‘Corridor nursing’ unfair to patients and staff
February 26, 2020
You may have seen reports recently that patients are increasingly spending hours on hospital corridors waiting for a bed. The numbers regarding the term “corridor nursing” are staggering. Seven in ten nurses say they’re having to treat patients in undesignated treatment areas on a daily basis.
Some reports (one from a survey of the Royal College of Nursing [RCN] members) show that the actual figure is higher. Moreover, the tendency to admit patients under corridor care (or completely unsuitable locations) environments is standard rather than abnormal
In fact, 73% of the nurses (including A&E nurses) say they’ve managed patients in a “non-designated area” daily. Such areas include corridors, often due to issues such as bed shortages in A&E units.
In addition, 90% fear patient safety is at risk due to such practices. Thinking deeper, such areas, in turn, mean patients are in areas that lack medical equipment or call bells.
What we think of corridor nursing
We would argue that such conditions increase the chance of patients suffering from medical negligence. Patients stuck in waiting in corridors for a bed have a higher chance of dying as well.
This is not acceptable and unfair to patients. Moreover, it’s also deeply unfair on the health professionals and staff working in these hospitals.
Above all, The Medical Negligence Experts are in place to support patients. Namely, we help them receive compensation when they suffer physically, mentally and financially due to medical negligence. However, we’re not blind to staff issues when it comes to matters like:
- Heavy amounts of pressure.
- Truly unrealistic delivery expectations.
- Poor working environments they work in.
This is increasingly becoming the reality that medical professionals work under in recent years. Because even nurses and extra hospital staff know that it is inadequate to treat patients in corridors. With this level of pressure, nursing staff and doctors face a greater risk of burn out as well.
With burn out, what follows is a stream of workplace frustration and compassion fatigue. In short, emergency care can suffer, with care for patients waiting on services found wanting. Plus, a health service struggling to rebuild and expand, and emergency departments without beds open this winter.
What this means to the future
As such, we can envisage a future where medical professionals subject to medical negligence investigations take action against employers.
Perhaps even the Government will require they work in poor working conditions. Conditions, in fact, where they need to attend to an overwhelming number of patients. This, in turn, may cause patients to make a mistake or deliver treatment that falls below the acceptable standard. They, in turn, become susceptible to allegations of medical negligence.
Earlier, we spoke of a supposed two-tier social care system is looking ever likely due to under-funding. In turn, this means that the level of bed-blocking (and no extra hospital beds) within NHS hospitals starts to rise.
For this article, we highlight research on life expectancy differences for those in the UK’s least and most deprived areas. The BBC then reported new figures showing this difference in life expectancy. Other factors show dependency upon where you live in the country, as well as your gender, are starting to further deepen.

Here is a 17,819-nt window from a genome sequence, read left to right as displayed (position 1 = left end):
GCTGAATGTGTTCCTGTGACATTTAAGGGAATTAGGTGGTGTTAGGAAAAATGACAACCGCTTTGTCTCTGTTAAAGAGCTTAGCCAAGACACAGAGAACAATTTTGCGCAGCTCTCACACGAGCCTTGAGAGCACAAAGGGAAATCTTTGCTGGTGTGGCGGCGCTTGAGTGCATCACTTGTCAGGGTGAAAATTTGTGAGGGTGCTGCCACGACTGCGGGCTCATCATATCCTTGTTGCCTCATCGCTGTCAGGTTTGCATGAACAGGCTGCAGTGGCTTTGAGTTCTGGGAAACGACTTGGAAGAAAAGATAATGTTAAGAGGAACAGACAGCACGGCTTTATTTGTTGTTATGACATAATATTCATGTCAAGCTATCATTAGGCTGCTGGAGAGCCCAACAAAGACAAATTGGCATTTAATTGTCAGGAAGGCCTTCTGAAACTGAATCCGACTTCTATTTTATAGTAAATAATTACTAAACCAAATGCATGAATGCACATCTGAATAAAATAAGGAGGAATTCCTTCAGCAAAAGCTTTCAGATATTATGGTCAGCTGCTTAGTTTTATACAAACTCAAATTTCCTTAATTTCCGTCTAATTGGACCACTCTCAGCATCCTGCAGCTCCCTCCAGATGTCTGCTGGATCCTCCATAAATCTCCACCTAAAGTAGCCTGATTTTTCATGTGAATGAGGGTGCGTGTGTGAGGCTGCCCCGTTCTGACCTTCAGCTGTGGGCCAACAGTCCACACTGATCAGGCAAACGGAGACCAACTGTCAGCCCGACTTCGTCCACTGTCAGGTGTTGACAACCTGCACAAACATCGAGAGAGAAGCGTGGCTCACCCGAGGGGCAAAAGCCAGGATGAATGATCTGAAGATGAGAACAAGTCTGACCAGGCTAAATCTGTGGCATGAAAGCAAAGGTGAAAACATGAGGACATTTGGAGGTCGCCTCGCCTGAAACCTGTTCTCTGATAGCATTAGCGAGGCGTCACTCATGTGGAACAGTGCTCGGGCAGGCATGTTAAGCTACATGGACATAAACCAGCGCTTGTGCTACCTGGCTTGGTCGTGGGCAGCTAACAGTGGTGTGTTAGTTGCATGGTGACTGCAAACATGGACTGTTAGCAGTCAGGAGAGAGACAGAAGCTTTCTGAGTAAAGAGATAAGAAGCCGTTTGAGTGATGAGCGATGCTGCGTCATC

Professional healthcare reactions
“This survey shows that having to deliver care in crowded corridors is becoming increasingly the norm for NHS nursing staff.” So says Mike Adams, the RCN’s director for England. “The reasons for the increased pressure on A&E departments are many and well-known.
- Too few staff;
- Not enough beds to admit patients to, and;
- A lack of social care affecting hospitals’ ability to discharge patients quickly enough.
Additionally, there’s a new report from the Chartered Society of Physiotherapists (CSP) and the Royal College of Occupational Therapists. It displays rehabilitation struggles for those post-heart attack, -stroke or ongoing therapy for multiple sclerosis (MS). In short, they tend to face a postcode lottery that can significantly affect their recovery and quality of life.
The Guardian refers to the reactions Simon Stevens, the chief executive of NHS England, thusly:
Stevens last year (2019) urged hospital bosses not to reduce their bed stock any further. (All) to ensure they still had the capacity for when they got very busy.
Clearly then, healthcare in this country needs to improve. some estimates suggest that beyond extra hospital beds, England’s A&Es need as many as 50,000 more nurses as well.
Regardless of the next move, we strongly encourage the Government to think big. Above all, look at its healthcare policies to implement positive changes ASAP.
How we can help
To be clear, we sympathise with the NHS hospital staff that work in poor conditions against unreasonable expectations. Yet instances of medical negligence (especially when it comes to corridor nursing negligence) isn’t acceptable. It’s simply not something we can shrug off as some sort of work reality or norm.
Moreover, when they happen, victims deserve compensation for the physical, emotional and financial harm they endure.
At The Medical Negligence Experts, we and the specialist law firms we work have experience with these matters. We know how to handle instances of medical negligence. So we’re ready to help you receive the maximum amount of compensation possible if you suffered negligent medical care.
We’re here if you or a family member have been a victim of medical negligence. Contact us using either the form or by calling 0161 413 8761.